In an article in WSJ Kenneth Lewis, chairman, chief executive officer and president of Bank of America corrects some conventional wisdom about banks and the financial crisis.  A few points:

– The banks aren’t lending. This claim is simply not true. Yes, banks have tightened lending standards after a period in which standards were too lax. But, according to Federal Reserve data, bank credit has actually increased over the course of this recession, and business lending is trending up modestly so far in 2009. Also, mortgage finance volume is booming as a result of low interest rates. What’s gone from the system is the easy credit that got us into this mess, as unregulated nonbank lenders have disappeared, and the market for many asset-backed securities has all but dried up. Most banks are making as many loans as we responsibly can, given the recessionary environment.

– The banks are insolvent. In the past 18 months, we’ve seen fewer than 50 bank failures. That compares to about 2,000 failures or closings of commercial banks or savings institutions between 1986 and 1991. There may be more to come, but the vast majority of banks will weather this economic storm.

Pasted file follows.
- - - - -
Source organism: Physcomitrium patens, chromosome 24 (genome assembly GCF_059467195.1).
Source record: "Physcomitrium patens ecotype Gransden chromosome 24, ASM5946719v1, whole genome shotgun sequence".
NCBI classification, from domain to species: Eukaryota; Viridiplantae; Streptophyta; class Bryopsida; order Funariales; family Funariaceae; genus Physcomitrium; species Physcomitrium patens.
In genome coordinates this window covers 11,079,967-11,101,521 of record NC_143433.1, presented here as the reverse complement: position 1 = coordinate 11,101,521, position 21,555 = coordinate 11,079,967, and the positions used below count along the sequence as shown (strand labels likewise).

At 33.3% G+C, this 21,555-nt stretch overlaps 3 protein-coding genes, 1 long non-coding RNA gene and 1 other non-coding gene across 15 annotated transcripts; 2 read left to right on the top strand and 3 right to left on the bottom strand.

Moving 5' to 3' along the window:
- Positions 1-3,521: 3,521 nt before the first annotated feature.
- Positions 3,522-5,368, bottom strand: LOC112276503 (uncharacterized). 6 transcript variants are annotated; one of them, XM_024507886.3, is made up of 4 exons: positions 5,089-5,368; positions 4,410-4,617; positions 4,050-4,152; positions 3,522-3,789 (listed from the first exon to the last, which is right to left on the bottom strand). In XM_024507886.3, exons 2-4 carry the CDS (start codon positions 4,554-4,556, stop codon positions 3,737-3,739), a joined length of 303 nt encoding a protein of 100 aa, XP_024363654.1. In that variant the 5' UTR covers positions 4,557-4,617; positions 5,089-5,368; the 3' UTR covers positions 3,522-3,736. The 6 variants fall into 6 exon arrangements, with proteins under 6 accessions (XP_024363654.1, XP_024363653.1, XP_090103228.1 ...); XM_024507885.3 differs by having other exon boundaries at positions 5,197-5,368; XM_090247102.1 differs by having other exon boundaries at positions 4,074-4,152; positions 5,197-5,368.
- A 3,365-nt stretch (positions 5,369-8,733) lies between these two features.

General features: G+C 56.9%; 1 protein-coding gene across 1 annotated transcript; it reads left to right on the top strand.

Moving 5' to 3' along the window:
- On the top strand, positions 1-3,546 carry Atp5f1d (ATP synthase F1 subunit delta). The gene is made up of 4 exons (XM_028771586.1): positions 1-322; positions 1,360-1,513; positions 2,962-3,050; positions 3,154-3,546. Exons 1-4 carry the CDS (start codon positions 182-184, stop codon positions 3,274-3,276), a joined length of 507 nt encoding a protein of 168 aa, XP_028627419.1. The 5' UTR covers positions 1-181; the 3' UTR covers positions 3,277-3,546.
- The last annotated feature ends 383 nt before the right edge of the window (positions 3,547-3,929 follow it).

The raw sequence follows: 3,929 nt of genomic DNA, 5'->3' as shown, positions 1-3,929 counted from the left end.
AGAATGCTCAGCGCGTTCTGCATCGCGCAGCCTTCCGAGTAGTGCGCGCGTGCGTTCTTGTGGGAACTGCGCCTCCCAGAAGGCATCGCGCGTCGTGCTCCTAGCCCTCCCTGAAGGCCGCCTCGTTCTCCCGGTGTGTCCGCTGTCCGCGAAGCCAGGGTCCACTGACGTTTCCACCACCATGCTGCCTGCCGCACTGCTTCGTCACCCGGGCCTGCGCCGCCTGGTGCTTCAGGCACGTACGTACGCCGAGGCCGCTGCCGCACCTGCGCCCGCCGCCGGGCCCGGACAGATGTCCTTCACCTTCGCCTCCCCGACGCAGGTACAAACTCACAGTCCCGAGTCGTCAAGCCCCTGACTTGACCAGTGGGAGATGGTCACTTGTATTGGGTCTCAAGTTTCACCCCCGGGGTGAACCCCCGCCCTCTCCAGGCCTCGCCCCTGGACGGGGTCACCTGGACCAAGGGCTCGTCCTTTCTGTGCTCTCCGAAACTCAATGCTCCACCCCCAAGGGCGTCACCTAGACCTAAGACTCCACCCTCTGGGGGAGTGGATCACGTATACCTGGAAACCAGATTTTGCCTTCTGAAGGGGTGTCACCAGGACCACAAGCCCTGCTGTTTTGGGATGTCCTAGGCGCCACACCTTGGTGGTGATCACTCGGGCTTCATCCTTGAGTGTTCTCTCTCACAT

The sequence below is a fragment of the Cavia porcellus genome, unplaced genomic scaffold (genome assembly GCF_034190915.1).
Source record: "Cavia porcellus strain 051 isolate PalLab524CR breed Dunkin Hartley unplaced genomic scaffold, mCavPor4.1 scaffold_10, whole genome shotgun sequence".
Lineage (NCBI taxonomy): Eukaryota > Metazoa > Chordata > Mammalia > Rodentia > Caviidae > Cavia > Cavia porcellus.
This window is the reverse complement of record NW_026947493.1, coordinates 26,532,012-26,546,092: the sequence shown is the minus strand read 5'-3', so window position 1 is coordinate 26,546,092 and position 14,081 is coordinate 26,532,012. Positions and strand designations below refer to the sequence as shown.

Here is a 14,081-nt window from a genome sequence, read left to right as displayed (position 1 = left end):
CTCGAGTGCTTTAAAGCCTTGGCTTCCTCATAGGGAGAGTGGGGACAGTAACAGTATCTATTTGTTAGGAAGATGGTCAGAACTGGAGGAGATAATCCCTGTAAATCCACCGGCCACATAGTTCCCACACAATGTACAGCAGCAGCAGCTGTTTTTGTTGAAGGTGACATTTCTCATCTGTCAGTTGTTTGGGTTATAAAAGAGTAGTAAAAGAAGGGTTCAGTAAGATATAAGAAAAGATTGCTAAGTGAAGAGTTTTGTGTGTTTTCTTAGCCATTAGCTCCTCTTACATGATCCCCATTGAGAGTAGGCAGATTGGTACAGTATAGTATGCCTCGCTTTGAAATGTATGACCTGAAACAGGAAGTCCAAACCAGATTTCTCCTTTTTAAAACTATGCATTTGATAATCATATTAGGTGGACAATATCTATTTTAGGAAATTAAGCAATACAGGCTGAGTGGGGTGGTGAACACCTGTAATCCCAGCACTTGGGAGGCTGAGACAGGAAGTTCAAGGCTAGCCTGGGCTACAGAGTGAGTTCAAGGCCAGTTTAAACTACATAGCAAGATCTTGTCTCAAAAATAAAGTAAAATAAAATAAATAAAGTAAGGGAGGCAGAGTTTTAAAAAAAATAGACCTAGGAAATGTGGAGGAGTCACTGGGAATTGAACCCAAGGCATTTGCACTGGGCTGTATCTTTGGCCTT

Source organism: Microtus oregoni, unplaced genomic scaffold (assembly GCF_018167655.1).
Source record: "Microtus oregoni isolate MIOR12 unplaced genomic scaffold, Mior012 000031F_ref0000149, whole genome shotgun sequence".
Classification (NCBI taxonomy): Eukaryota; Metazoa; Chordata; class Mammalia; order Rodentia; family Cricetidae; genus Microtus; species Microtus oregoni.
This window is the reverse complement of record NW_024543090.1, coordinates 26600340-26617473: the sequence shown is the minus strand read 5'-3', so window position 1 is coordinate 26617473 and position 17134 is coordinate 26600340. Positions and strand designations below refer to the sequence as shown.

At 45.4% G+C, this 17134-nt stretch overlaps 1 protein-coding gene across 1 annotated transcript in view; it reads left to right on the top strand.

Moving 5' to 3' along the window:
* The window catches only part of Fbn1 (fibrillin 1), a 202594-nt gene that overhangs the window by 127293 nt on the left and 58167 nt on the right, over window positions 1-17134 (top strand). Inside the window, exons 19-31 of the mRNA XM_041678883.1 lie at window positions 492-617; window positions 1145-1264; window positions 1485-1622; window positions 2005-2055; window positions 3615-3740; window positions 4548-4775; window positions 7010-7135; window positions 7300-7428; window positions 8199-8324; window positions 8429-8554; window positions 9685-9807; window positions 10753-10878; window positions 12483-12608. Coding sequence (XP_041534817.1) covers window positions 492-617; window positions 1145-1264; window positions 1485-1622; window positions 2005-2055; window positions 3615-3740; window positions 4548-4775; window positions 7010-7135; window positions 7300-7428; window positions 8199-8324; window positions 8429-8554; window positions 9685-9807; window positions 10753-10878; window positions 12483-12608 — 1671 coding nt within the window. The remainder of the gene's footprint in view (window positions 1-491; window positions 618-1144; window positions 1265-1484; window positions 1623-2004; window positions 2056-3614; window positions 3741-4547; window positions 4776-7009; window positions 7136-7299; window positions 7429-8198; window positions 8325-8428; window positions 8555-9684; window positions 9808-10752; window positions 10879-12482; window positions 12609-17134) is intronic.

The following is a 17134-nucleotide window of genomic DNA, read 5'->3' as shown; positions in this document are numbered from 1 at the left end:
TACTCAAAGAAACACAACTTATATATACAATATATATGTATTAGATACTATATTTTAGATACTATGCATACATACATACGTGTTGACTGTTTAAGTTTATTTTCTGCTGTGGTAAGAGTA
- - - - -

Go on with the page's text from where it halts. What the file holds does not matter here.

– The only way to fix the banks is to nationalize them. This is a misguided premise. The announcement of nationalization would undermine confidence in the financial system and send shudders through the investment community. Politicizing lending decisions and the credit allocation process would be destructive for the economy. Nationalization also would give the false impression that all banks are insolvent. We agree with Federal Reserve Chairman Ben Bernanke’s statement that nationalization of banks is not necessary to stabilize the banking system.

Much more at the link.

Thanks to Daily Beast

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